change in occupation

According to research by McKinsey & Co., over 100 million workers in eight of the world’s largest economies may need to bring a change in occupation by 2030 as the COVID-19 pandemic accelerates changes to the labor force. A report published on Thursday said that one in 16 workers in France, China, India, Germany, Japan, the UK, Spain, and the US will likely need to bring a change in occupation. For many, it will mean re-training to seek work in higher-skilled roles as the share of employment in low-wage occupations decline and the women, less educated, young people, and ethnic minorities will be most affected.

The report states that while many people have been trying to upskill in the past year, those working as retail salespersons, product promoters, tellers, production helpers, data entry operators, office clerks, legal assistants, and insurance underwriters will have to acquire new skills.

A rich mosaic of potential shifts in occupations in the years ahead is revealed by the results with important implications for workforce wages and skills. Their key finding is that while there may be enough work to maintain full employment to 2030 under maximum scenarios, the transitions will be very challenging, exceeding or matching the scale of shifts out of manufacturing and agriculture they have seen in the past.

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change in occupation

They previously found out that about half the activities people were paid to do globally could be automated, theoretically, using the currently demonstrated technologies. Less than 5 percent, very few occupations consist of activities that can be fully automated.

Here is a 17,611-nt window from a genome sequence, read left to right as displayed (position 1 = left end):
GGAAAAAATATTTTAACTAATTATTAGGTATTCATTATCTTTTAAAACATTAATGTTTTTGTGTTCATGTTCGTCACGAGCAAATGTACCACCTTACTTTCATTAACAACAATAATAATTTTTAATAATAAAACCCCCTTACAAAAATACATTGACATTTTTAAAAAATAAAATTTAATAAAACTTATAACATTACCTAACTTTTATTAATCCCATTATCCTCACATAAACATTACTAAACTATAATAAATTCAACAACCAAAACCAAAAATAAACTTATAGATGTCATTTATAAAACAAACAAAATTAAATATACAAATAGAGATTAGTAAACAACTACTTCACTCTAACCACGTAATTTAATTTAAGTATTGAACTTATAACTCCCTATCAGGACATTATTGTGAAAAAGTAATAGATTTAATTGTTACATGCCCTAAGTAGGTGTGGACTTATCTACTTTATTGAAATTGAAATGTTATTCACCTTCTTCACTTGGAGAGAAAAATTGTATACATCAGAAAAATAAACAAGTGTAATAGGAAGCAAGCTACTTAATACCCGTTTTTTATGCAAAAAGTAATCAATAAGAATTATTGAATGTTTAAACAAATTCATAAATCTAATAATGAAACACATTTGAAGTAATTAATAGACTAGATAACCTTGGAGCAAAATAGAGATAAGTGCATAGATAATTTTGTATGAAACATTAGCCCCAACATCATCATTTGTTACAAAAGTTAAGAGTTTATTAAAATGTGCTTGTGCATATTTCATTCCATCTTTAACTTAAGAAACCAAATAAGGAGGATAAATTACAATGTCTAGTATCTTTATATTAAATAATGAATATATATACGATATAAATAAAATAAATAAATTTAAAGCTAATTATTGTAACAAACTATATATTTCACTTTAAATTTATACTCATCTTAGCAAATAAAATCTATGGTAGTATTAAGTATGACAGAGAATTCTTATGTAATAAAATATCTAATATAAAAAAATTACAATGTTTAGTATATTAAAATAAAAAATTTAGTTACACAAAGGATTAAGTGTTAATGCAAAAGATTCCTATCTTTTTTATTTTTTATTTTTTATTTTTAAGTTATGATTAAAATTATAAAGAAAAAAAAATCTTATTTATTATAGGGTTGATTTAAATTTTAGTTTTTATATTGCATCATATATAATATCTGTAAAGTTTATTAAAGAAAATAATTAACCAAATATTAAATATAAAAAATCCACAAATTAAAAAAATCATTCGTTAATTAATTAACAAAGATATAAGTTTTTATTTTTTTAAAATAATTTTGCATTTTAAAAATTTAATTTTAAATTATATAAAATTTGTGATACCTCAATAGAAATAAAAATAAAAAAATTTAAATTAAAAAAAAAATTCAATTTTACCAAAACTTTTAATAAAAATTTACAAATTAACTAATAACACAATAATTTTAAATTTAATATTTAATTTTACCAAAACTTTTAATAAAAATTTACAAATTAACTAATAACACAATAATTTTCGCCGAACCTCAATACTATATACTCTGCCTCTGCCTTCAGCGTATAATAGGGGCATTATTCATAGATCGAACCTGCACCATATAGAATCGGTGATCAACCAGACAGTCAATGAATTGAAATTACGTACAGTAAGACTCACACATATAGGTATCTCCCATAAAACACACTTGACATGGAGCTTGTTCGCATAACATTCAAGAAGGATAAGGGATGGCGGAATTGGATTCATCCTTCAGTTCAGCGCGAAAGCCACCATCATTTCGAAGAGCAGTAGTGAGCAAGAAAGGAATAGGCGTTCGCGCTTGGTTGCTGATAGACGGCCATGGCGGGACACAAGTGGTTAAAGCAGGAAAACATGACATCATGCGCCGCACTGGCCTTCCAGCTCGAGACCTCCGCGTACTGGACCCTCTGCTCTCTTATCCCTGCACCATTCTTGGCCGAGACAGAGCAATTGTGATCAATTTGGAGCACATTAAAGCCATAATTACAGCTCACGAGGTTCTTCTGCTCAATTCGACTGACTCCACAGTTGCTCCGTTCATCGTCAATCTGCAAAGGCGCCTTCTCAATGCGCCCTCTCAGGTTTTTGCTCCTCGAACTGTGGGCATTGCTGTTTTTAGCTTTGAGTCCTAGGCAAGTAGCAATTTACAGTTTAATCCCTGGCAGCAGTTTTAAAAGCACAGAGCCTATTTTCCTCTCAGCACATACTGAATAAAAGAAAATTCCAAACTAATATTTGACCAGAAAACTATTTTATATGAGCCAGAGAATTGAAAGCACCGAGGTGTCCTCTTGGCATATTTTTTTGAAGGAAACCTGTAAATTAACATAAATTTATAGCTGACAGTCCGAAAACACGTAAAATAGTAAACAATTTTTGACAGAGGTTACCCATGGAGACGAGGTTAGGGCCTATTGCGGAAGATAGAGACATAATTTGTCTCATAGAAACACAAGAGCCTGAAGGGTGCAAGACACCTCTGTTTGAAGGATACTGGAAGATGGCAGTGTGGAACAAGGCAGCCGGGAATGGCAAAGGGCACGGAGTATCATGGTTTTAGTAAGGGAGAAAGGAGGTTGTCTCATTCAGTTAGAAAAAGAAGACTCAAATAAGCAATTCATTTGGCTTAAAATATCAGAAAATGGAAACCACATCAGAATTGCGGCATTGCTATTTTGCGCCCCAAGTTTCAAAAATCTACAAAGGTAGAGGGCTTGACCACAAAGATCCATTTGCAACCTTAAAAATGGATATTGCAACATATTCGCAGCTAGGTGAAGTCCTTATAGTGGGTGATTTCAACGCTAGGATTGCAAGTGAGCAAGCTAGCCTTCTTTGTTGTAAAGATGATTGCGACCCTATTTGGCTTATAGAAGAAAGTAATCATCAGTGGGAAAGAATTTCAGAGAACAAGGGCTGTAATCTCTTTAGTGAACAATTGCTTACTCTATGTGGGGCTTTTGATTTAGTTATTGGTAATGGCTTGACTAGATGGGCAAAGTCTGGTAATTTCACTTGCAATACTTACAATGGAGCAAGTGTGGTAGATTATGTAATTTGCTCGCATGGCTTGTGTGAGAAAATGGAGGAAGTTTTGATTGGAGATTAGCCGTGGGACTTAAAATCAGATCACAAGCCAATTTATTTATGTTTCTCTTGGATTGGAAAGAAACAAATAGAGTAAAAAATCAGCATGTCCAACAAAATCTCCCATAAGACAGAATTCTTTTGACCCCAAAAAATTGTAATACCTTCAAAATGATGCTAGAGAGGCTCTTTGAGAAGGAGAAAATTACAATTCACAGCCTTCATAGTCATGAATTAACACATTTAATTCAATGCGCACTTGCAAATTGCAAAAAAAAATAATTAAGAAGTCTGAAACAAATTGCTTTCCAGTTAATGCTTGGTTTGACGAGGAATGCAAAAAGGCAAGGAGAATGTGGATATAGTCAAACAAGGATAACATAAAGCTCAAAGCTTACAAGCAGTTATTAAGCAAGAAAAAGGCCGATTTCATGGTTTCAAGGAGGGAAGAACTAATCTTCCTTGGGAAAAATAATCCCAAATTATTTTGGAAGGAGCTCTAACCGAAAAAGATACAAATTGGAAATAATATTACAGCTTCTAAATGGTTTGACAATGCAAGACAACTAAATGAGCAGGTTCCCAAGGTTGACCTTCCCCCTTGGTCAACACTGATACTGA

In about 60% of occupations, however, at least one-third of the constituent activities could be automated which implies substantial workforce changes for all workers.

It is not the only factor that will influence the extent and pace of automation adoption while the technical feasibility of automation is important. Other factors include the cost of deploying and developing automation solutions for specific uses in the workplace, the benefits of automation beyond labor substitution, the labor-market dynamics, and regulatory and social acceptance.


Their new research estimates, while taking these factors into account, that by 2030, between almost zero and 30 percent of the hours worked globally could be automated depending on the speed of automation. They mainly use the midpoint of their scenario range which is the automation of 15 percent of the current activities. By Countries, results differ significantly, which reflects the mix of activities currently performed by prevailing wage rates and workers.

Human resources expert Rainer Strack said in his TED Talk that we are running into a global workforce crisis when 2030 arrives, with a huge skill mismatch, an overall labor shortage, and a big cultural challenge.

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He says that in the next decade, the big thing will be the high-skilled people and talents, however, they were a scarce resource and businesses have to work in order to understand them better.

The report highlights that, after the pandemic, three trends will persist in varying degrees. First will be the hybrid remote work that will be continued even after the pandemic but in degrees that will be differing.

The change in occupation has forced 74% of the workforce to be ready to learn new skills or re-train to remain employable in the future. Because of the change in occupation, 37% of people are worried about automation putting jobs at risk up from 33% in 2014.

Due to the change in occupation, 60% people think that few people will have stable and long-term employment in the future. The change in occupation has also made 73% of people think that technology can never replace the human mind.





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